from the ice close to the Bay of Biscay near the present France/Spain border, and
traveled by land to Wales because the sea levels were about 137 meters (450 feet)
lower than today, but this theory has been disputed by others. The R1b Modal Haplogroup
is shown in Figure 2. However, further refinement of one‘s haplogroup beyond the
simple R1b designation requires a different type of DNA test - one that evaluates
Warren James in our James group has had a number of SNP tests to further refine his
(and the group‘s) haplogroup. The results are generally portrayed as a “positive”
or a “negative” for a given SNP. Warren‘s results, generated at two laboratories
(FTDNA and EthnoAncestry®), are:
Although the testing and much of the DNA analysis have been standardized worldwide,
the interpretation of haplogroups is still a subject of discussion between analysts.
Without going into further detail, the above results put Warren (and the rest of
the group) into Haplogroup R1b1b2a1a2f* (where the asterisk denotes that further
refinement is necessary but not possible at this time) according to the ISOGG,
and R1b1b2a1b5* according to FTDNA. The above difference is mainly an issue of timing
- ISOGG tends to declare a new haplogroup earlier than FTDNA which tends to review
the data longer. Additional SNPs will need to be discovered and tested for before
additional refinement in our haplogroup is possible. At this time additional research
(and much more data) is necessary in order to further refine “deep ancestry” migration
routes, but the hope is that someday this will be possible. It is also probable that
the above haplogroup designations will change as new SNPs are discovered and tested
Example 7: Average Mutation Rates For Our James Group
Knowledge of the mutation rates for our James group was undoubtedly not high on the
priority list when the various participants joined our group. However, knowledge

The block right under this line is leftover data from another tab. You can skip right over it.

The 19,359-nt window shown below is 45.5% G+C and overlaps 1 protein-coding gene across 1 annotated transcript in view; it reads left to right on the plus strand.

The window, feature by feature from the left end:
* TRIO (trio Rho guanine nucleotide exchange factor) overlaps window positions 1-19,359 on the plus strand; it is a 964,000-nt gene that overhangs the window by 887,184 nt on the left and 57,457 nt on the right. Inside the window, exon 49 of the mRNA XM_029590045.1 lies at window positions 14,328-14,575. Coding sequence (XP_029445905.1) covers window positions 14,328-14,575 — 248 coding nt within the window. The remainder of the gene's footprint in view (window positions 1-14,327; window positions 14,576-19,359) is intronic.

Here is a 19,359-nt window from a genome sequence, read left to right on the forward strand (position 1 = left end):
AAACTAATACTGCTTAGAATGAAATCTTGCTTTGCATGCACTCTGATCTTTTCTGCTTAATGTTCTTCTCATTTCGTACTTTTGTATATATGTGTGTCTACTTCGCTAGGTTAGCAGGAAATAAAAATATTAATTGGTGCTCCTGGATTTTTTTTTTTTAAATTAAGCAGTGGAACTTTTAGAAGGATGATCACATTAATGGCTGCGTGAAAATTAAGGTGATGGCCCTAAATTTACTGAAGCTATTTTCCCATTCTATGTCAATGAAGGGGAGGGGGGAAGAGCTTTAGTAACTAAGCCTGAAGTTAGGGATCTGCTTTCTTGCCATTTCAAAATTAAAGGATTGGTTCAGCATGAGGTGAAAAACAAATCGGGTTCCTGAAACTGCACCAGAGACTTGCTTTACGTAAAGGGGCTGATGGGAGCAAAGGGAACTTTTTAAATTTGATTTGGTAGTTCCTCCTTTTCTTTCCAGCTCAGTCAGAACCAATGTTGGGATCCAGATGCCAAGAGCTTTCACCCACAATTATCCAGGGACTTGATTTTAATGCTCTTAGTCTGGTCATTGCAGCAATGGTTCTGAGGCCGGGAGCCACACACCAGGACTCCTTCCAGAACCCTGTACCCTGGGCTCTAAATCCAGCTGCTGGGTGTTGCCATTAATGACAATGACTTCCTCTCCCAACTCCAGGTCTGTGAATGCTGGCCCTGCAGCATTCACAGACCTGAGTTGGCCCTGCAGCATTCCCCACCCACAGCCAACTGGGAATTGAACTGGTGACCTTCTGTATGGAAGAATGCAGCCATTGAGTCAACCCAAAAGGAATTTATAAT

of mutation rates is important to geneticists in understanding how (and when) Y-DNA
mutates, and this is the subject of considerable ongoing discussion and controversy.
Therefore, the Y-DNA results for our James group have been included in a genetic/genealogy
database maintained by Charles F. Kerchner, Jr.
It has been long been recognized that some DYS markers mutate at a higher (or lower)
rate than the “average.” For example, estimates of multiples above the “average”
rate for some of the faster-mutating markers are: DYS 464c 2.5 times faster, DYS
449 3.6 times faster, DYS 576 4.4 times faster, and DYS CDYb 15.4 times faster. It
is also apparent that the average mutation rates in some haplogroups are higher than
in other haplogroups. For example, the average marker in Haplogroup R1a appears to
mutate about 1.8 times faster than the average marker in Haplogroup R1b.
Kerchner‘s predictions for “average” mutation rates (ì) for our James group are:
0.0031 mutations per transmission event for a 12-marker FTDNA test, 0.0030 for a
25-marker test, and 0.0040 for a 37-marker test, where one transmission event (T)
is from a father to a son (one generation). This implies that, for a 37-marker (M)
profile, the average “lifetime” of a DYS haplotype in our James group is
In other words, on the average, a Y-DNA haplotype in our group retains the same value
for about 7.3 generations before a mutation occurs and the haplotype changes. The
average mutation rate (ì) can also be used to verify that the number of mutations